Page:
Wednesday, 6 May 2009

Treadmill torture at the Human Performance Centre

Yesterday I went to the Human Performance Centre at Lincoln University for my third treadmill session. My first and second tests were in May and December last year. I am one of several ultra runners in the UK who volunteered as Paul Murgatroyd's research subjects.

Paul, from the Department of Sport, Coaching and Exercise Science, is analysing ultra runners and the intensity relative to our natural ability at which we run our ultras. So far he has carried out two analyses in the field, where we are monitored during the course of an ultra. The first one was the 50-mile Rowbotham's Round Rotherham last December and the second was the 36-mile Calderdale Hike a few weeks ago. In order to find our natural ability we must be put through our paces on the treadmill. In order to get an accurate measure relative to the field study results, we must be analysed close to those events. Only then can accurate comparisons be made, hence the need for three treadmill sessions so far. I can tell you it is not a comfortable experience. For a start, the intensity means that you are well advised to fast beforehand so that you do it on an empty stomach, otherwise effort-induced nausea will surely result in you giving less than your best.

The laboratory is modern and impressively equipped. The treadmill is extremely spacious, since it is designed to accommodate bicycles and wheelchairs. I seem to recall that it can go up to 40mph. It's a serious piece of kit. A runner feels rather lonely and exposed on such a wide expanse of belt. “Do I run on the left, right or down the middle? I think I'll position myself close to the emergency stop button, wherever that is.”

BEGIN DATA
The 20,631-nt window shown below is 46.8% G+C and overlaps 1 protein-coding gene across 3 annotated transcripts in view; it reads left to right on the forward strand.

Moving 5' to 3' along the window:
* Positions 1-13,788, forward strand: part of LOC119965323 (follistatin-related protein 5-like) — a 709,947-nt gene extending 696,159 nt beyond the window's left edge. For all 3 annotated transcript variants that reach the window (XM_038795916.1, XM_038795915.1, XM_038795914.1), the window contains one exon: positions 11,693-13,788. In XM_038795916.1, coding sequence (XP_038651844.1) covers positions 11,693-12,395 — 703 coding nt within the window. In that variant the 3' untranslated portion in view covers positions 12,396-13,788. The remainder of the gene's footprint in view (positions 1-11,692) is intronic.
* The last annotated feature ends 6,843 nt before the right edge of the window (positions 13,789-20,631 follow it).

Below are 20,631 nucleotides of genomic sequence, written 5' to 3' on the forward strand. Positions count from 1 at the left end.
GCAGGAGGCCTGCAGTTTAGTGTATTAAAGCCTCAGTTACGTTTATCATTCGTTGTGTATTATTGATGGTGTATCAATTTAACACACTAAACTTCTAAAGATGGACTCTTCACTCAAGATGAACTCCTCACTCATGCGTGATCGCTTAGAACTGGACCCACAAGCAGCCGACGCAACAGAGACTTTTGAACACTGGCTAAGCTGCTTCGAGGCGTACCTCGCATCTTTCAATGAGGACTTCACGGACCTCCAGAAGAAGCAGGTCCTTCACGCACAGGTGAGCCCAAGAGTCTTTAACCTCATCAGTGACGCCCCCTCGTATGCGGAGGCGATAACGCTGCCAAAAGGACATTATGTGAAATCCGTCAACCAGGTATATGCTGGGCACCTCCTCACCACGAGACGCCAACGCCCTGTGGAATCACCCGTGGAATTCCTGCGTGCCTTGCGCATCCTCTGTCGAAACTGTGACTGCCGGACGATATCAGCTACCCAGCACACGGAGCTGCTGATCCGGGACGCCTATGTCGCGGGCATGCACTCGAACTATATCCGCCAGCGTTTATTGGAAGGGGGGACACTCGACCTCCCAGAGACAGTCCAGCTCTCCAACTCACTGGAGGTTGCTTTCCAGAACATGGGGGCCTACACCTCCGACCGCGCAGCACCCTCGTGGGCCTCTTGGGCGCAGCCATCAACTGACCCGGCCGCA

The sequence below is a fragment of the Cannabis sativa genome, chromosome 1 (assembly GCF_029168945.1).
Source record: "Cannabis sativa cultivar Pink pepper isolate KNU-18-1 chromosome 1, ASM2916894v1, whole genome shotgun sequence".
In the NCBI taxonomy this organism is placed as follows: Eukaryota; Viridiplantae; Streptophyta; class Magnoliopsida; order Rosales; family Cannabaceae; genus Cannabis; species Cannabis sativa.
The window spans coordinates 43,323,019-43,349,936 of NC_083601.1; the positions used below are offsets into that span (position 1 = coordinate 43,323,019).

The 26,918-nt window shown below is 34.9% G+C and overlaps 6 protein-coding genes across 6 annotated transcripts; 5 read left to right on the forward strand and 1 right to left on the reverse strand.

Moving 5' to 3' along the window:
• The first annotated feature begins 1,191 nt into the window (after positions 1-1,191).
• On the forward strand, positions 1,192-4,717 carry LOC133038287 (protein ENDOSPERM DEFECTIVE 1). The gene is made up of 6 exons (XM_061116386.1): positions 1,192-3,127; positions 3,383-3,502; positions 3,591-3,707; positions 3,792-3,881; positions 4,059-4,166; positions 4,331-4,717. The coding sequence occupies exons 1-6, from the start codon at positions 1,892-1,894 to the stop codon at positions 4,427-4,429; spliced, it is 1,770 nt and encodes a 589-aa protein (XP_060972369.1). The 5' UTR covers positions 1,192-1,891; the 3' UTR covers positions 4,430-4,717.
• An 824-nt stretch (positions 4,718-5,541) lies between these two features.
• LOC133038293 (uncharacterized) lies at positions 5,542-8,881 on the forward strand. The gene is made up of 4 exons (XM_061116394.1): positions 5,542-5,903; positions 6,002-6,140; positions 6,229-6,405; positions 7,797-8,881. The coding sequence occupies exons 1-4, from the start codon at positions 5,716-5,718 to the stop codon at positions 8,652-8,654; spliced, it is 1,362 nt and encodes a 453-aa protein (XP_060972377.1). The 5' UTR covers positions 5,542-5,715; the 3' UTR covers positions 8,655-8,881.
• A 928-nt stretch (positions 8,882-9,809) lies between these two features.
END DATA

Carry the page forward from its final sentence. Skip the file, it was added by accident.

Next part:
First, a finger prick draws a spot of blood to measure resting blood lactate level. A chest strap detects heart rate and transmits it to the monitoring equipment. A quite lengthy warm-up run gives Paul an idea of heart rate versus speed so he has an idea of what speed to start the calibration test.

A face mask is fitted, which monitors flow rate of inhaled / exhaled air and samples the exhaled air for carbon dioxide content, then the calibration test can begin. The calibration test involves three-minute intervals at zero incline and speeds that increase by 1km/h each time. A blood sample is taken close to the end of each interval to monitor blood lactate. The test continues until two turn points in blood lactate (Lactate Threshold and Lactate Turn Point) have revealed themselves. Holding the left hand still every three minutes for the stab-and-sample can be fun as the belt forces you to run ever faster. It's tough, but not as tough as the final test, the run-to-the-point-of-collapse test.

After a cross-legged recovery sit-down on the treadmill I'm up again, face mask re-fitted and I'm ready to roll. The speed is fixed at 2km/h slower than the maximum speed in the calibration test but the incline increases by 1% every minute. The idea is to keep going until you can't do it any more.

It seems quite comfortable at first, almost sedate. I concentrate on my stride, lengthening it, which slows it down. It seems to make it easier and more bearable. I need to keep doing that for as long as possible. The gradient is increasing. It still feels comfortable. Thoughts are flitting through my mind. Some thoughts are calming but most are not. “Think calming thoughts. Hold it together.” The gradient increases further. I need something to take my mind off the creeping discomfort. I stare at the picture on the wall in front of me with the cyclist on the very treadmill I'm running on. The researchers are monitoring the cyclist intently. I suppose Paul must be doing a similar thing with me but he is out of my vision. I can't look sideways. I hear his voice giving encouragement but it never seems enough. There are too many pauses. I need a running commentary, a bigger distraction, something more intense. Perhaps a sergeant major bellowing his orders every few seconds. My gaze fixes on the big chromium electric fan on the table in front of me blowing its cooling air onto my shirtless body. The temperature is only 18°C but I'd be burning up without the fan.